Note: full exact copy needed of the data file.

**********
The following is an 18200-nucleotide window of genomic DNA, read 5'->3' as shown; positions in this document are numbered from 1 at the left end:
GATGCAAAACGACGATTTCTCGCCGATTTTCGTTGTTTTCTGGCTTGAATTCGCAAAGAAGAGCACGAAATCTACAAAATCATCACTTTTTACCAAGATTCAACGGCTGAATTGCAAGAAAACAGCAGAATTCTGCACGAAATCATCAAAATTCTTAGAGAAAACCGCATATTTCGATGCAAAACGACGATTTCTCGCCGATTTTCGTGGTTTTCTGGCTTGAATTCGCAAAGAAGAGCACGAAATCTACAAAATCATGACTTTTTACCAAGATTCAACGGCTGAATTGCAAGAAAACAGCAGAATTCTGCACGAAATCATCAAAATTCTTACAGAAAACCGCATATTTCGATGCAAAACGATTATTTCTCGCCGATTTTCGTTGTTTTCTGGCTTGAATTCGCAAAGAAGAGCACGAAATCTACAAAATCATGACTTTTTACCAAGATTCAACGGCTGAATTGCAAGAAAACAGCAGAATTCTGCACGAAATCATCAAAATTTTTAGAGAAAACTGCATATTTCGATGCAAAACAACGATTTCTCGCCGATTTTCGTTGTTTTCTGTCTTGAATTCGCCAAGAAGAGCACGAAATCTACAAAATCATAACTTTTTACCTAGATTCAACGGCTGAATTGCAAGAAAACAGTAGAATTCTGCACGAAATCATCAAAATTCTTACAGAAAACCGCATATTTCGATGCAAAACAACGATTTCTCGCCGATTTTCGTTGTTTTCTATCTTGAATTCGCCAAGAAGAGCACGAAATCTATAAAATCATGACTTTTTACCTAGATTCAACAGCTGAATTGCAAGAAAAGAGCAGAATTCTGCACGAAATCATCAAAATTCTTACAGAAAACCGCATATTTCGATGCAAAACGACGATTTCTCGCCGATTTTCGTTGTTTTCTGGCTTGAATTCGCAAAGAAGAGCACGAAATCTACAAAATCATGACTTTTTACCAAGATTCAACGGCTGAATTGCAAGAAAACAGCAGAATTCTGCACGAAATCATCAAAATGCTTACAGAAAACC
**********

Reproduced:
The following is an 18200-nucleotide window of genomic DNA, read 5'->3' as shown; positions in this document are numbered from 1 at the left end:
GATGCAAAACGACGATTTCTCGCCGATTTTCGTTGTTTTCTGGCTTGAATTCGCAAAGAAGAGCACGAAATCTACAAAATCATCACTTTTTACCAAGATTCAACGGCTGAATTGCAAGAAAACAGCAGAATTCTGCACGAAATCATCAAAATTCTTAGAGAAAACCGCATATTTCGATGCAAAACGACGATTTCTCGCCGATTTTCGTGGTTTTCTGGCTTGAATTCGCAAAGAAGAGCACGAAATCTACAAAATCATGACTTTTTACCAAGATTCAACGGCTGAATTGCAAGAAAACAGCAGAATTCTGCACGAAATCATCAAAATTCTTACAGAAAACCGCATATTTCGATGCAAAACGATTATTTCTCGCCGATTTTCGTTGTTTTCTGGCTTGAATTCGCAAAGAAGAGCACGAAATCTACAAAATCATGACTTTTTACCAAGATTCAACGGCTGAATTGCAAGAAAACAGCAGAATTCTGCACGAAATCATCAAAATTTTTAGAGAAAACTGCATATTTCGATGCAAAACAACGATTTCTCGCCGATTTTCGTTGTTTTCTGTCTTGAATTCGCCAAGAAGAGCACGAAATCTACAAAATCATAACTTTTTACCTAGATTCAACGGCTGAATTGCAAGAAAACAGTAGAATTCTGCACGAAATCATCAAAATTCTTACAGAAAACCGCATATTTCGATGCAAAACAACGATTTCTCGCCGATTTTCGTTGTTTTCTATCTTGAATTCGCCAAGAAGAGCACGAAATCTATAAAATCATGACTTTTTACCTAGATTCAACAGCTGAATTGCAAGAAAAGAGCAGAATTCTGCACGAAATCATCAAAATTCTTACAGAAAACCGCATATTTCGATGCAAAACGACGATTTCTCGCCGATTTTCGTTGTTTTCTGGCTTGAATTCGCAAAGAAGAGCACGAAATCTACAAAATCATGACTTTTTACCAAGATTCAACGGCTGAATTGCAAGAAAACAGCAGAATTCTGCACGAAATCATCAAAATGCTTACAGAAAACC